A major transformation of the once-industrial Hudson Square neighborhood in Lower Manhattan aims to bring pedestrian vitality to streets originally designed for delivery trucks servicing printing houses. Crain's reports that Hudson Square Connections, the local business improvement district, has selected a design group led by Mathews Nielsen Landscape Architects from a pool of 23 respondents to create a new streetscape to improve the area's image. Hudson Square, bounded by Greenwich Street, Houston Street, 6th Avenue, and Canal Street, is becoming increasingly residential as large art-deco buildings are converted into hip offices and dwellings. Details are currently being worked out, but a plan is expected to be in place by the end of 2011. Mathews Nielsen brings experience from nearby Hudson River Park and the pedestrianization of Times Square. The team, including Rogers Marvel Architects, Billings Jackson Design, ARUP, and Open graphic design, plans to work with the NYC Department of Transportation on the design. With such a background, it's clear that space will be reclaimed for pedestrians. Ellen Baer, president of Hudson River Connection, told Crain's, "There are very few places where people can sit and enjoy lunch here. We want to create those oases and green spaces." [ Via Crain's. ]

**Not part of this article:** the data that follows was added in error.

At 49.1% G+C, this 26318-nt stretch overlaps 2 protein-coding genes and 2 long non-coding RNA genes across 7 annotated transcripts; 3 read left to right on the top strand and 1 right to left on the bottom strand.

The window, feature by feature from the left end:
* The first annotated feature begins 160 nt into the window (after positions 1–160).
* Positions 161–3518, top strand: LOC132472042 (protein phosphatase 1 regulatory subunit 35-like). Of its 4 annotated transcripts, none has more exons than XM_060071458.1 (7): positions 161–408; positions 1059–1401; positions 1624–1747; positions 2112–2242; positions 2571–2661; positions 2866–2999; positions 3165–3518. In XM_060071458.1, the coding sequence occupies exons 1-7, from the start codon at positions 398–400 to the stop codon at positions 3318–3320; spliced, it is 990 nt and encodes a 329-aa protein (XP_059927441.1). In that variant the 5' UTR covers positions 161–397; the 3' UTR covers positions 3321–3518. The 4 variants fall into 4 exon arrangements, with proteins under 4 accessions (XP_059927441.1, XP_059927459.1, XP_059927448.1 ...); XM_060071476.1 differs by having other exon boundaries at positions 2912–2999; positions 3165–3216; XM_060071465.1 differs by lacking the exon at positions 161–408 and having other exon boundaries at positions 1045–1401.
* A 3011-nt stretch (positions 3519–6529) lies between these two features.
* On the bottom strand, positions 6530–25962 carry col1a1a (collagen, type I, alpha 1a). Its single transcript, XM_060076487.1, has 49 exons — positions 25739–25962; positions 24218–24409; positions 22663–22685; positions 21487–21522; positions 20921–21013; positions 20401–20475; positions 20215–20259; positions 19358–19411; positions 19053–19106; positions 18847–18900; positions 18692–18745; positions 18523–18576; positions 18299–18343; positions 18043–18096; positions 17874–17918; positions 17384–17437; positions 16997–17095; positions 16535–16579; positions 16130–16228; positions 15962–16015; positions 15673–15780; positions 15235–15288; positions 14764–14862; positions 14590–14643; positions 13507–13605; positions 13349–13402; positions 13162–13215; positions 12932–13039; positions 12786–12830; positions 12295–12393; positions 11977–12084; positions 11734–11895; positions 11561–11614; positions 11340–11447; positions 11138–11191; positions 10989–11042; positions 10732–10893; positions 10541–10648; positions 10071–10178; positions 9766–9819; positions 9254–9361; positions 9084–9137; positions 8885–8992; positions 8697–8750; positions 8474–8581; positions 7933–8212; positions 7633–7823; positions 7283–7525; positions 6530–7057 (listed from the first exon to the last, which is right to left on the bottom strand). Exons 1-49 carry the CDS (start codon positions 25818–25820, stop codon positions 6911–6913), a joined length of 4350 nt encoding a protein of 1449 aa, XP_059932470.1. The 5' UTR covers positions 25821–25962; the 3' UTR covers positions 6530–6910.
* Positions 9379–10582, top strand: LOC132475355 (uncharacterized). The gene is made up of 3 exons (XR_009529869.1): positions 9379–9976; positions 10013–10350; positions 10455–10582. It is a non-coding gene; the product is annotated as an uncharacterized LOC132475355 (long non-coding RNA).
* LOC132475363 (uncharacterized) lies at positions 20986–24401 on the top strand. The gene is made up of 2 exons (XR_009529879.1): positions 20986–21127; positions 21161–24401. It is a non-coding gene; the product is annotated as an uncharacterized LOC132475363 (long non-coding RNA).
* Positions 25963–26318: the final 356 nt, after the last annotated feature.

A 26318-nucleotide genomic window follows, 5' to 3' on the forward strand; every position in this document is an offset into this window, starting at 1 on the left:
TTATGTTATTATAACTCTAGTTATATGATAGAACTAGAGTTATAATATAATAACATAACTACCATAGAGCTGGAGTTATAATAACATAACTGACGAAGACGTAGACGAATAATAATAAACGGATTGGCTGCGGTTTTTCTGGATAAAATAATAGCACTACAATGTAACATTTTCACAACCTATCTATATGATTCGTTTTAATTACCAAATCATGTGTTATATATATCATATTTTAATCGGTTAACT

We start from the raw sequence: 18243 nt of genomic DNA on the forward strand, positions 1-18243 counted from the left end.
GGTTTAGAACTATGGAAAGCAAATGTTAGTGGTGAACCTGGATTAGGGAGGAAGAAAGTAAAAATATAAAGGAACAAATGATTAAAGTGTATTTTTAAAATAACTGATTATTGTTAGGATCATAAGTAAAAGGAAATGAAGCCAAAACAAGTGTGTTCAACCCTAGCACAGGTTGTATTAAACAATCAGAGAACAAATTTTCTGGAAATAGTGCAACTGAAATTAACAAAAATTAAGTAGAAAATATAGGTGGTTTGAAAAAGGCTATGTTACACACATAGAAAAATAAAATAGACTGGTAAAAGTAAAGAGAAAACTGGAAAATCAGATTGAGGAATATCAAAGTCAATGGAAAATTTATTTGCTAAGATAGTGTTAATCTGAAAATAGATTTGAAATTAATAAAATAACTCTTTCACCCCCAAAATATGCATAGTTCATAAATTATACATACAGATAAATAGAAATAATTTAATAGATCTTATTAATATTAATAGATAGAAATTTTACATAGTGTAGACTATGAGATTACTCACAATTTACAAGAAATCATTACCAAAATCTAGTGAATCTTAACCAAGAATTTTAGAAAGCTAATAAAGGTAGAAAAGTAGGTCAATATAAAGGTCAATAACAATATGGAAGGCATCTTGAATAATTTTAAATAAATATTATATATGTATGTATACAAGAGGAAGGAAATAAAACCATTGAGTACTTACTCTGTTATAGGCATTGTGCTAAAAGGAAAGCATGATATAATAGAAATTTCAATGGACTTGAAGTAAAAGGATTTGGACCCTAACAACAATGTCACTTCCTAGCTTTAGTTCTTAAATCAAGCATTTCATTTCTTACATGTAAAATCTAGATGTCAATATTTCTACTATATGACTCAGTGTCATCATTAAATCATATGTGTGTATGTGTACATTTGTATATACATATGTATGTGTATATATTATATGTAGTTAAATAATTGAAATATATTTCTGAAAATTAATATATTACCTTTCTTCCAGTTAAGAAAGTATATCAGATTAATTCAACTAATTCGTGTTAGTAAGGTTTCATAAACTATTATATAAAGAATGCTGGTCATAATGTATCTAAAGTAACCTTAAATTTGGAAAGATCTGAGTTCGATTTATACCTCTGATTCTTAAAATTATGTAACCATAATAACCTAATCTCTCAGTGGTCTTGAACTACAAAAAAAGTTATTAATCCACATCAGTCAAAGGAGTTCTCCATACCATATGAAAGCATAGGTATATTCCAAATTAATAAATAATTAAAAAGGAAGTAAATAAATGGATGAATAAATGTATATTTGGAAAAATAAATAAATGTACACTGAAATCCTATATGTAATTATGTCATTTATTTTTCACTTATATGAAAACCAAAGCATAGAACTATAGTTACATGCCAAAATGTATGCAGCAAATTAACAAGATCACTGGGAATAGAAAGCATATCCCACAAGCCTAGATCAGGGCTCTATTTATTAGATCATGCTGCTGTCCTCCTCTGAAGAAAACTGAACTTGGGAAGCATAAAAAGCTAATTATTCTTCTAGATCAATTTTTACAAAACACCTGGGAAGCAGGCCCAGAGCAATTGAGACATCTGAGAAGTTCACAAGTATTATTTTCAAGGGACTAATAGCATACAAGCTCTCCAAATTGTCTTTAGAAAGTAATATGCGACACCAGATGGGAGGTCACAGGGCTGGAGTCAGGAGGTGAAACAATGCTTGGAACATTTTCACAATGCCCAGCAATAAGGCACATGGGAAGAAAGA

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While it was nearly hot enough to fry in egg in Times Square Tuesday, things have since cooled off a bit, and not simply because the temperature dropped back into double digits. Today the city's Department of Transportation began installing in the public plazas Molly Dilworth's 18-month installation, "Cool Water, Hot Island," which will not only prettify the eight newish plazas with an abstracted heat map of the city but also reflect some sunlight, making for a more comfortable experience. Meanwhile, DOT along with the Department of Design and Construction announced that it had selected Nordic knockouts Snøhetta as the lead designer for the long-term transformation of the square. The selection of Snøhetta is not exactly a surprise, as it is one of the eight firms in the city's Design + Construction Excellence program, from which DOT had already said it would make its choice because it streamlines the design process as the firms are prequalified. Yet it was Snøhetta's experience outside the city that helped win it the commission. “It is a classic New York story that reconstruction of the ‘Crossroads of the World’ will be led by a firm with an international reputation for creative vision and excellence,” DDC commissioner David Burney said in a statement. Snøhetta's preference for public art, landscape design, and sustainability may have played a role in its winning the commission. Still, the nature of the project is rather new to the firm, most of its successes having come through buildings such as the Library of Alexandria and Oslo Opera House, though both are incredibly public in their nature, so Snøhetta should prove a good, and certainly interesting fit, as its work at Ground Zero has shown. Joining the Oslo- and New York-based firm on the design team are WXY Architecture and Design, Weidlinger Associates (engineers), Mathews Nielsen (landscape), Billings Jackson Design (industrial), and Bexel (audio-visual), all of whom are Excellence program participants. The design work is just beginning, with no time line or budget yet set for its unveiling, according to a DOT spokesperson, though the plan remains to begin construction in 2012. The firms will be responsible for improving the pedestrian experience in the plazas as well as the infrastructure for the various events held in Times Square throughout the year. "Our goal is to improve the quality and atmosphere of this historic site for pedestrians and bicyclists while also allowing for efficient transportation flow for the betterment of the city,” said Craig Dykers, head of Snohetta's New York office and its co-founder. And in more Molly Dilworth news, online art gallery Art We Love is selling a series of seven prints for 15 bucks a pop.